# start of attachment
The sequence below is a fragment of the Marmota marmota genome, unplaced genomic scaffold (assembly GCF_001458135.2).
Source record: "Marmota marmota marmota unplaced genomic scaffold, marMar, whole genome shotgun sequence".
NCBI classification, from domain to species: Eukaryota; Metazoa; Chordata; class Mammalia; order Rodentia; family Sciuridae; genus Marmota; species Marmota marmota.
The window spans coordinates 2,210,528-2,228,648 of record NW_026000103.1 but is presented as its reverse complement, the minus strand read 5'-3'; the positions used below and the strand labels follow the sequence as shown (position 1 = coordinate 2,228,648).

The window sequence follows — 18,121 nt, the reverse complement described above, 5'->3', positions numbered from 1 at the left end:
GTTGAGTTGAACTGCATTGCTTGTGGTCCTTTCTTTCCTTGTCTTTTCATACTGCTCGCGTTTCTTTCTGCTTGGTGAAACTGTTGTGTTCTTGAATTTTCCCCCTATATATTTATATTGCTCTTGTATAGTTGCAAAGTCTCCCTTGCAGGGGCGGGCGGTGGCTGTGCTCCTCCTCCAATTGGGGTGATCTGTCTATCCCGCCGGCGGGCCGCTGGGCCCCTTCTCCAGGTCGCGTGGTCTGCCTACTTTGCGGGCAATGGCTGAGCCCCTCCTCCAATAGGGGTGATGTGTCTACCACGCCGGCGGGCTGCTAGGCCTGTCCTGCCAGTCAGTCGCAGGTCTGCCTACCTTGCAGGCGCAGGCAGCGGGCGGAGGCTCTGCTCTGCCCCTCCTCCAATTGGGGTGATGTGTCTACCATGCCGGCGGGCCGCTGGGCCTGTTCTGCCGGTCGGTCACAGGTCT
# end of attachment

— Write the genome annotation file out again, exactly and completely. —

The sequence below is a fragment of the Marmota marmota genome, unplaced genomic scaffold (assembly GCF_001458135.2).
Source record: "Marmota marmota marmota unplaced genomic scaffold, marMar, whole genome shotgun sequence".
NCBI classification, from domain to species: Eukaryota; Metazoa; Chordata; class Mammalia; order Rodentia; family Sciuridae; genus Marmota; species Marmota marmota.
The window spans coordinates 2,210,528-2,228,648 of record NW_026000103.1 but is presented as its reverse complement, the minus strand read 5'-3'; the positions used below and the strand labels follow the sequence as shown (position 1 = coordinate 2,228,648).

The window sequence follows — 18,121 nt, the reverse complement described above, 5'->3', positions numbered from 1 at the left end:
GTTGAGTTGAACTGCATTGCTTGTGGTCCTTTCTTTCCTTGTCTTTTCATACTGCTCGCGTTTCTTTCTGCTTGGTGAAACTGTTGTGTTCTTGAATTTTCCCCCTATATATTTATATTGCTCTTGTATAGTTGCAAAGTCTCCCTTGCAGGGGCGGGCGGTGGCTGTGCTCCTCCTCCAATTGGGGTGATCTGTCTATCCCGCCGGCGGGCCGCTGGGCCCCTTCTCCAGGTCGCGTGGTCTGCCTACTTTGCGGGCAATGGCTGAGCCCCTCCTCCAATAGGGGTGATGTGTCTACCACGCCGGCGGGCTGCTAGGCCTGTCCTGCCAGTCAGTCGCAGGTCTGCCTACCTTGCAGGCGCAGGCAGCGGGCGGAGGCTCTGCTCTGCCCCTCCTCCAATTGGGGTGATGTGTCTACCATGCCGGCGGGCCGCTGGGCCTGTTCTGCCGGTCGGTCACAGGTCT